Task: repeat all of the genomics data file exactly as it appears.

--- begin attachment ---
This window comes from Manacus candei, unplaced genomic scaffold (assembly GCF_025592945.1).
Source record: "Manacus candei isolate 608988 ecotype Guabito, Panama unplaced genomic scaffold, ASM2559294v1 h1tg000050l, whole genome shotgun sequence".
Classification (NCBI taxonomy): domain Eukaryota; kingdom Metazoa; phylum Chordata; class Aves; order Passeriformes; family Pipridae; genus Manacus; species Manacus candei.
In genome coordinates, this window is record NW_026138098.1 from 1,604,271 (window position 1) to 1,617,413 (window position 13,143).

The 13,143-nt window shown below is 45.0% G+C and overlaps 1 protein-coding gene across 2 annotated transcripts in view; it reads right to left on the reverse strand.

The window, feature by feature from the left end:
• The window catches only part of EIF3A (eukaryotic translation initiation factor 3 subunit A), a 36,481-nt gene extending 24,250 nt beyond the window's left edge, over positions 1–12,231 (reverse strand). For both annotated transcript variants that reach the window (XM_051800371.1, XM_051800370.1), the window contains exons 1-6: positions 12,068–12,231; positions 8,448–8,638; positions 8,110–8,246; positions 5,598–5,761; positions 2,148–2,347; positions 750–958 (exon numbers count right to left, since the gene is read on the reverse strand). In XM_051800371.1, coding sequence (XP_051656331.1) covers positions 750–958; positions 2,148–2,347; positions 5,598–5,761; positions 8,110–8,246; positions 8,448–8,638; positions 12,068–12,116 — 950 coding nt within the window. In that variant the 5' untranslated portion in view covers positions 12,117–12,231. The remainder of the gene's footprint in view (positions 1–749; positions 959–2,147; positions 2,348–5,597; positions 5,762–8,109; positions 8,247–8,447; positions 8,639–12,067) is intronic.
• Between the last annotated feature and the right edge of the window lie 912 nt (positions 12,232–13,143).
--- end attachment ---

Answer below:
This window comes from Manacus candei, unplaced genomic scaffold (assembly GCF_025592945.1).
Source record: "Manacus candei isolate 608988 ecotype Guabito, Panama unplaced genomic scaffold, ASM2559294v1 h1tg000050l, whole genome shotgun sequence".
Classification (NCBI taxonomy): domain Eukaryota; kingdom Metazoa; phylum Chordata; class Aves; order Passeriformes; family Pipridae; genus Manacus; species Manacus candei.
In genome coordinates, this window is record NW_026138098.1 from 1,604,271 (window position 1) to 1,617,413 (window position 13,143).

The 13,143-nt window shown below is 45.0% G+C and overlaps 1 protein-coding gene across 2 annotated transcripts in view; it reads right to left on the reverse strand.

The window, feature by feature from the left end:
• The window catches only part of EIF3A (eukaryotic translation initiation factor 3 subunit A), a 36,481-nt gene extending 24,250 nt beyond the window's left edge, over positions 1–12,231 (reverse strand). For both annotated transcript variants that reach the window (XM_051800371.1, XM_051800370.1), the window contains exons 1-6: positions 12,068–12,231; positions 8,448–8,638; positions 8,110–8,246; positions 5,598–5,761; positions 2,148–2,347; positions 750–958 (exon numbers count right to left, since the gene is read on the reverse strand). In XM_051800371.1, coding sequence (XP_051656331.1) covers positions 750–958; positions 2,148–2,347; positions 5,598–5,761; positions 8,110–8,246; positions 8,448–8,638; positions 12,068–12,116 — 950 coding nt within the window. In that variant the 5' untranslated portion in view covers positions 12,117–12,231. The remainder of the gene's footprint in view (positions 1–749; positions 959–2,147; positions 2,348–5,597; positions 5,762–8,109; positions 8,247–8,447; positions 8,639–12,067) is intronic.
• Between the last annotated feature and the right edge of the window lie 912 nt (positions 12,232–13,143).